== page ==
Difference between revisions of "How non-iridescent colors are generated by quasi-ordered structures of bird feathers"
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Revision as of 04:31, 12 November 2011
Most colours in nature are inherent due to the chemical nature of the material - chlorophyll gives the green colour in leaves, anthocyanin the colour red in petals and carotenoids renders the rosy pink colour of flamingo's plumage. But it has been known for a long time that there are many colouring that has a more physical origin, such as diffraction and intereference of light. Newton explained the colour of the peacock feather in terms of thin-film intereference, and the colours of the butterfly wing can be understood due to intereference between lamellar layers, just as intereference between periodic groovings on a disc can give rise to colours.
Left: TEM of butterfly wing, right: schematic of how structural colour arises due to interference between the arrays of structures evenly spaced out.
But it is often thought that such structural colours are synonym with iridescence* - the phenomenon where the colour changes with viewing angle. This is because structural colours often arises due to highly-ordered, periodic structures which breaks the isotropy of space. The authors here demonstrates how conventional wisdom is not always true and how quasi-ordered structures in bird feathers can result in non-iridescent colours.
* Strictly speaking, it has been known that there are many scattering phenomenon that are non-iridescent, such as the scattering light of fat emulsions in milk, but this involves scattering of the whole spectrum of visible light giving the white colour in milk, whereas in peacock feather and butterfly wing, only light with a particular wavelengths are reflected.
It was found that the structural colour in bird feathers (C. continga, I. Puella) are due to quasi-ordered structures of nano-sized air pockets trapped in a mesh of keratin. There is some short ordered correlation between the positions of the air pocket in the scale of the wavelength of light, but they are isotropic at longer order. The air pockets are shown in the figure below.
The amount of light reflected specularly and scattered by the feather is studied in details both by uni-directional light, i.e. light that is shone at an angle, as well as by a light-source that is omni-directional which is more representative of what is encountered in nature. An elliptical mirror is used to focus light to the feather which was placed in one of the focii as shown below.
The reflection and scattering spectrum can be understood essentially by light scattered once by the air pockets and constructively interefering with one another. The reason why most light is only scattered once is complex and not well understood, but it was thought that this could be due to near field coupling. Assuming single scattering however explains why feather looks non-iridescent in the presence of omni-directional light, though in the presence of uni-directional light, there is a slight dependence of colour on viewing angle. There is also good fit between experimental results and theoretical predictions for the amount of scattering as shown below.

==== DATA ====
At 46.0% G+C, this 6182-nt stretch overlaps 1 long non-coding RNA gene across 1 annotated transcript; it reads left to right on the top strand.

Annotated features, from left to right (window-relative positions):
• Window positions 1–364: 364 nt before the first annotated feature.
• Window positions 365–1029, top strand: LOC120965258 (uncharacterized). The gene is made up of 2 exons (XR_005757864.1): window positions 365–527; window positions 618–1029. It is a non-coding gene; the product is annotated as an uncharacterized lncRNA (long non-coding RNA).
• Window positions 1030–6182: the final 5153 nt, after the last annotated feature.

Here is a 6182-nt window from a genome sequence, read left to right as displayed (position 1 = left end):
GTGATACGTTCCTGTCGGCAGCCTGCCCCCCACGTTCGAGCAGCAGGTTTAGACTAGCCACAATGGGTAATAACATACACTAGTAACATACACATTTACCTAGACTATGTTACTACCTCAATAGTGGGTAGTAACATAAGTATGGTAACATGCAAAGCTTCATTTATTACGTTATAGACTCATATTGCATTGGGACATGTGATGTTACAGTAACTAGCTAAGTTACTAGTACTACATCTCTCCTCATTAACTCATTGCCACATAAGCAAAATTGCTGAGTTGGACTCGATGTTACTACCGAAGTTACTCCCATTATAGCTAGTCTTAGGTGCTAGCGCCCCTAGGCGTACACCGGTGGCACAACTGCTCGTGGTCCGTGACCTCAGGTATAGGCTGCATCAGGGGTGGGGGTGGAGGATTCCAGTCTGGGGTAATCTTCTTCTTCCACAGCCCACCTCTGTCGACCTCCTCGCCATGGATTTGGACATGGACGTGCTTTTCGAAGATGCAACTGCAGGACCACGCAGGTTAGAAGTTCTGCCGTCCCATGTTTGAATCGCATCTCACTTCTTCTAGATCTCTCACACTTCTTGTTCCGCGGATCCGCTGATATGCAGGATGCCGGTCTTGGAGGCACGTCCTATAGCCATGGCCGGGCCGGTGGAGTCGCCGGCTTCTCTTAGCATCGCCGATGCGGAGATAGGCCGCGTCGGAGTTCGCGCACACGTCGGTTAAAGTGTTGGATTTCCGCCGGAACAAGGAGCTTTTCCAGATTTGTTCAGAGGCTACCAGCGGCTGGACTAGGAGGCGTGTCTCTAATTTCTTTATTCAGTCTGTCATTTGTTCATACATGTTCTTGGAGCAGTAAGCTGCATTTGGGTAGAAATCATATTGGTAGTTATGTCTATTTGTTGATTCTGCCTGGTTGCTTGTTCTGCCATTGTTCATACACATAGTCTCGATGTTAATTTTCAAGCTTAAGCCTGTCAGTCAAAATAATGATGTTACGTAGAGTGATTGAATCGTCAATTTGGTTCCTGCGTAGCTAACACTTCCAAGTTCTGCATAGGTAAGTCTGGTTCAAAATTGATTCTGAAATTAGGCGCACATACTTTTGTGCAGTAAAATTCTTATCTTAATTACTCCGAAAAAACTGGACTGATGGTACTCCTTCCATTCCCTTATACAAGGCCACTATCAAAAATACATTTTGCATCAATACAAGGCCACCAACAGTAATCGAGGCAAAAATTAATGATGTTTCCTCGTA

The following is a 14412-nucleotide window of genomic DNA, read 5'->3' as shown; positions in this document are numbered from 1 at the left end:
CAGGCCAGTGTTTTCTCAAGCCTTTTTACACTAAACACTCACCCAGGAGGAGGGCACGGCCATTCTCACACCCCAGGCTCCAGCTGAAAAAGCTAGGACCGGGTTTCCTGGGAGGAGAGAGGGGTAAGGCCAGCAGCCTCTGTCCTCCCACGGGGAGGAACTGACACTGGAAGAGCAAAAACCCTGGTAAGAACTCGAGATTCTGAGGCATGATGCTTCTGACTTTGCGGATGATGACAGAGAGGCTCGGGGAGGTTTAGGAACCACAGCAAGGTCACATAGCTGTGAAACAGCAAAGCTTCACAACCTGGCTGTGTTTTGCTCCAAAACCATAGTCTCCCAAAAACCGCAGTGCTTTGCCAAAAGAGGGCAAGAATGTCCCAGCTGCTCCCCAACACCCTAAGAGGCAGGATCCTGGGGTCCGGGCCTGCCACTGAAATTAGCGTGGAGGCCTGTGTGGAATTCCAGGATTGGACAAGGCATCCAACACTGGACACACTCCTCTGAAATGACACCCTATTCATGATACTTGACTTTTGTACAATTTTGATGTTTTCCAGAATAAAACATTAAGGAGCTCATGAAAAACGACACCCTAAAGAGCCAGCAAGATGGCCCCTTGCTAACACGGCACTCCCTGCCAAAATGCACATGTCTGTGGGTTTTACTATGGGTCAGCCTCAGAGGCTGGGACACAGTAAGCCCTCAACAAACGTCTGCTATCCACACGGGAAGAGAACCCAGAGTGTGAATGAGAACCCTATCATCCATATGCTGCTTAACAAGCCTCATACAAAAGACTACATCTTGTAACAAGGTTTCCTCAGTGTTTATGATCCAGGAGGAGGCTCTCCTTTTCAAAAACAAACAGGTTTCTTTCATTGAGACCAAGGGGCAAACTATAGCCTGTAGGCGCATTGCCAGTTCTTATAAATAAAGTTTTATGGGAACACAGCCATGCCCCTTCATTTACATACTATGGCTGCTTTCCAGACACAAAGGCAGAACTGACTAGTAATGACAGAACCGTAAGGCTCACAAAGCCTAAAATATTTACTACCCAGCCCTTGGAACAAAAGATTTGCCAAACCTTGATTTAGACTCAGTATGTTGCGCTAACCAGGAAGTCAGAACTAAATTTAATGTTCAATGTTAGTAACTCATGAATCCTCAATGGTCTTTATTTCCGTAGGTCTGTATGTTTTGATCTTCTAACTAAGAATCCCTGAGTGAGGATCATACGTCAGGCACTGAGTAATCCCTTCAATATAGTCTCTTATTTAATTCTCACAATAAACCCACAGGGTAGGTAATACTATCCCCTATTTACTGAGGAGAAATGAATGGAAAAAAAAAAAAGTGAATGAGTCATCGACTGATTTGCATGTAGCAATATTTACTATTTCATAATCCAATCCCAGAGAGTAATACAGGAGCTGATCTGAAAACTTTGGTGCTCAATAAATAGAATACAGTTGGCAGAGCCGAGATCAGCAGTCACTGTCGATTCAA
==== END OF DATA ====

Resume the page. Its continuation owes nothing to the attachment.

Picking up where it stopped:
It is very interesting how men's ingenuity and nature sometimes converges to the same solution or diverges completely when faced with the same problem. For locomotion, nature came up with legs, while men decided to settle on wheels. On the other hand, by sheer coincidence, there is a striking resemblence in the Yagi-Uda antenna that is still used for transmission of TV signal and the array structure that we see in butterfly wings. Both work using similar principles - constructive interference to amplify signal - but one is shaped by evolutionary forces, while the other sheer brilliance of men.
Structural colour is interesting study on its own merit, but there is no question of the technological applications that it has. The latest LED screen requires a backlit illumination, which works well inside a room, but hopeless in the sun. Nature came up with a better solution clearly. The feathers of birds are clearly visible in the sun. Quasi-ordered structures based screen can be the next LED screen requiring no backlighting and perfectly visible outdoors. It is also really awe-inspiring how nature come up with beautiful solutions to render colour. Just look at the cephalopods changing their colours and textures at will !
1. "How non-iridescent colors are generated by quasi-ordered structures of bird feathers", Noh et al, Advanced Materials, 2010
2. "Encoding Complex Wettability Patterns in Chemically Functionalized 3D Photonic Crystals", Burgess et al, JACS, 2011
3. "Photophysics of Structural Color in the Morpho Butterflies", Kinoshita et al, Forma, 2002
4. "How cephalopods change color", Wood and Jackson
Completely hilarious but completely off tangent. The japanese have apparently mastered chameleon's ability to mimic colour of their surrounding.